Analysis of sex segregated schools in light of equality/antisegregation principles and positive from an intersectional perspective.
- While Dangers Gather: The Bush Preemption Doctrine, Battered Women, Imminence, and Anticipatory Self-Defense
- Implementing Planned Development: The Case of New Jersey
- The Bill for Rights: State and Local Financing of Public Education and Indigent Defense
- Single-Sex Schools and the Antisegregation Principle
- The Neglectful Parens Patriae: Using Child Protective Laws to Defend the Safety Net
- Probative Weight: Rethinking Evidentiary Standards in Title VII Sex Discrimination Cases
- Immigrant Workers and Workers' Compensation after Hoffman Plastic Compounds, Inc. v. N.L.R.B.
- The Reality of False Confessions - Lessons of the Central Park Jogger Case
- Testing Human Rights: The Impact of High-Stakes Tests on English Language Learners' Right to Education in New York City
- The Spirit of Our Times: State Constitutions and International Human Rights
- Foreword-Realizing Domestic Social Justice Through International Human Rights
- Advocating for the Human Right to Housing: Notes from the United States
In Depth Reading
Volume 30 Issue 1
Discussion of the battle to shift financing of public education and indigent defense from local entities to states.
Application of the international terrorism-based Preemption Doctrine to domestic violence, arguing that battered women should be able to act in anticipatory self-defense.
Critical analysis of state vs. local control over land use policies and regulations, favoring greater state control, using New Jersey as an example.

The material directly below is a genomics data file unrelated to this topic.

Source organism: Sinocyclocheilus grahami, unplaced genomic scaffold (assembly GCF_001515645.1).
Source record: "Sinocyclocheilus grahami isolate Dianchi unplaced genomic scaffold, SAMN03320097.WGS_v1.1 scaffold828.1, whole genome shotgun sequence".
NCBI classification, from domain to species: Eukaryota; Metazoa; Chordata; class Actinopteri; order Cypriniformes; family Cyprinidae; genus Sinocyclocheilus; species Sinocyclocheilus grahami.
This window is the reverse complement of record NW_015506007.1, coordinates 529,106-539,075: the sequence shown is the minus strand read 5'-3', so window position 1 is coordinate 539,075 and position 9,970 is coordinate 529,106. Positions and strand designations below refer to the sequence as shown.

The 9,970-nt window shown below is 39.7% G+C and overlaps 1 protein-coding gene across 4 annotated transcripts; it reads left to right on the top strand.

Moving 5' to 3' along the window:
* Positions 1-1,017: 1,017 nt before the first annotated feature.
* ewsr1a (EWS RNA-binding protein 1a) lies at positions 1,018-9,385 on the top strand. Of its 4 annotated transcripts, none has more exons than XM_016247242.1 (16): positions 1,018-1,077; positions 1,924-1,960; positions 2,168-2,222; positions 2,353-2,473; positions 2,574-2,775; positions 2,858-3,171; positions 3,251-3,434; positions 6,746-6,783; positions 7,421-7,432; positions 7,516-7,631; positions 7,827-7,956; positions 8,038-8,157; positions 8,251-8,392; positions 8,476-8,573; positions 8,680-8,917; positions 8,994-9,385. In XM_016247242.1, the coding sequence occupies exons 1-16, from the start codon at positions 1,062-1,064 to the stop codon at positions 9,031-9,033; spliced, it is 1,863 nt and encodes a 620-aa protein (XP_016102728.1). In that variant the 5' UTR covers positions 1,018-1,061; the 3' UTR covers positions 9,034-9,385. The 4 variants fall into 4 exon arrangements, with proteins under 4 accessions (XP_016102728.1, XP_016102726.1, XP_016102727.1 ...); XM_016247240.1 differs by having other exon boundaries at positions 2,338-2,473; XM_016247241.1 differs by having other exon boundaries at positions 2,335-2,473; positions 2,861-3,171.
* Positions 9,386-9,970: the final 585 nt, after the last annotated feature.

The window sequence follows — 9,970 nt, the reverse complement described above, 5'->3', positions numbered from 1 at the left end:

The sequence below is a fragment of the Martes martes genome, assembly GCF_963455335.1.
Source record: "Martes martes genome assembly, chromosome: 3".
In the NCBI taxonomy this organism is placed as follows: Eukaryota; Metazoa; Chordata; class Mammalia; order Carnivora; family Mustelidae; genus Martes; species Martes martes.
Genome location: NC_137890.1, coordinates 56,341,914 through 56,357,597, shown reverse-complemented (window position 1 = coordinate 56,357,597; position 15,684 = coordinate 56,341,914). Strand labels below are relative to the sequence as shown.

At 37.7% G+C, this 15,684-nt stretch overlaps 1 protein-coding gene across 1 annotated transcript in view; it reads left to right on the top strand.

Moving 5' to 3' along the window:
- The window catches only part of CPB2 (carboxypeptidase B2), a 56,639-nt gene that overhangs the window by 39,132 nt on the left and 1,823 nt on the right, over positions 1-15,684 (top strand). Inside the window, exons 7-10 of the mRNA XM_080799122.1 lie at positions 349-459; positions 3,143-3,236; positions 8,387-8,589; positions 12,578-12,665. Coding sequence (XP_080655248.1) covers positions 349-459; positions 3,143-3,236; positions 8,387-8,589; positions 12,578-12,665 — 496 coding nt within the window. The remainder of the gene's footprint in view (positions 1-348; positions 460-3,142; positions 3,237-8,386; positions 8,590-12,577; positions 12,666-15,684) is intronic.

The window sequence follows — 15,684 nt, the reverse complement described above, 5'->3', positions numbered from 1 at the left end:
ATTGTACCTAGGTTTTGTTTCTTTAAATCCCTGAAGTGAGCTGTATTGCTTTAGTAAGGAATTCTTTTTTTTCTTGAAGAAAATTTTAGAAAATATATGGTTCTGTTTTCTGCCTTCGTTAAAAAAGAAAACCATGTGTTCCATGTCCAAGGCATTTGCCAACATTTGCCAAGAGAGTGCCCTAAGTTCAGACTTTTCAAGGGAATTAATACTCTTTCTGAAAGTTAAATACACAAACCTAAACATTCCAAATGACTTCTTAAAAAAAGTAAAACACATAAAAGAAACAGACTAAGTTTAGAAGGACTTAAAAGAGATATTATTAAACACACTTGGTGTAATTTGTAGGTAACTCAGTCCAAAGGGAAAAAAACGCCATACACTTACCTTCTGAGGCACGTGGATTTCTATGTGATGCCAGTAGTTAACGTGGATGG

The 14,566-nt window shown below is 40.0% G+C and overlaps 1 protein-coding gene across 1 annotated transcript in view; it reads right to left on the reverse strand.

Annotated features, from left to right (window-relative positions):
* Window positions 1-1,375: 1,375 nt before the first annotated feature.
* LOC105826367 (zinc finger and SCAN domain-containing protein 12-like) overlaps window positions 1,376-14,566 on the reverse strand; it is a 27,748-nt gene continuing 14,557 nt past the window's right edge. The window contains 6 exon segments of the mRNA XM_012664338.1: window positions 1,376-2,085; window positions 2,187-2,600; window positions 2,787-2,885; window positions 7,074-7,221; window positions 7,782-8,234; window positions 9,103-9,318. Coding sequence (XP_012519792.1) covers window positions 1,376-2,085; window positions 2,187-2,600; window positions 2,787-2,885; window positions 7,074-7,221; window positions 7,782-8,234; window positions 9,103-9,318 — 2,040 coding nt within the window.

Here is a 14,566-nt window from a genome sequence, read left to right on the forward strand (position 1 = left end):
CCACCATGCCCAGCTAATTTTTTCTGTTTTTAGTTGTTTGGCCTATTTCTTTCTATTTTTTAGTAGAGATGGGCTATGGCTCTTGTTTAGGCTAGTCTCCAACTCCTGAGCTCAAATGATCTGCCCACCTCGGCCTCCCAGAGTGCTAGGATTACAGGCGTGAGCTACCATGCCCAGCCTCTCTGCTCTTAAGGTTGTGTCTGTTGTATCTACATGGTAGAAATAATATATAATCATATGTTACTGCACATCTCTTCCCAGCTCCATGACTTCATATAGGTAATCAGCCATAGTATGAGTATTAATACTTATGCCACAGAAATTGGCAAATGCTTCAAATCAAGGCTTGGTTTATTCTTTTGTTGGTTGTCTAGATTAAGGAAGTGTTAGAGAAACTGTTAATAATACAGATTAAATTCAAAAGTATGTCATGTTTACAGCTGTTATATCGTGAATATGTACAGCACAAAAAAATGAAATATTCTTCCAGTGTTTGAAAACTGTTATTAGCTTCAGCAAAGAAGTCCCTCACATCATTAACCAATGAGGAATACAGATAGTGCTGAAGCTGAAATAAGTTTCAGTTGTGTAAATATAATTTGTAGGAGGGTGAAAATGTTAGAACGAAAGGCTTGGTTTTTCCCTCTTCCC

Volume 30 Issue 2
Trial judges should have an increased role in identifying potentially false confessions before they get to the jury.
Women are disproportionately affected by workplace weight discrimination, and the correlation with sex is strong enough for weight to be covered by Title VII.
The Supreme Court's decision in Hoffman does not require states to deny workers compensation benefits to undocumented immigrants.
States should use parens patriae power to assist children living in poverty, instead of using it only when children are removed from their families.
Volume 30 Issue 3
For most in the United States, discussion of international human rights law brings to mind situations such as Abu Ghraib, the use of child soldiers in Africa, or the practices of the Taliban with regard to women. These egregious civil
By focusing on human rights advocacy, dometic problems of inadequate housing and homelessness can be improved.
Standarized testing infringes on the human right to education, especially for English language learner and minority children.
The US Constitution and principles of federalism require US courts to consider international law when making decisions that touch on human rights.
Volume 30 Issue 4
Unbundled legal services may help answer the unmet legal needs of poor New Yorkers; law school clinics can be used to test the efficacy of such representation
Active facilitation for applications and increased access to Safety Net Assistance and Medicaid can reduce recidivism and long-term costs
This is introductory material introduces the role of the prosecutor in combatting the harsh effects of the collateral consequences of a criminal sentence.
JUDGE ROBERT G. M. KEATING: As Dean of the Judicial Institute, I would like to welcome you today to the Partners in Justice colloquium. I think it’s obvious from the program and from the website that an enormous amount of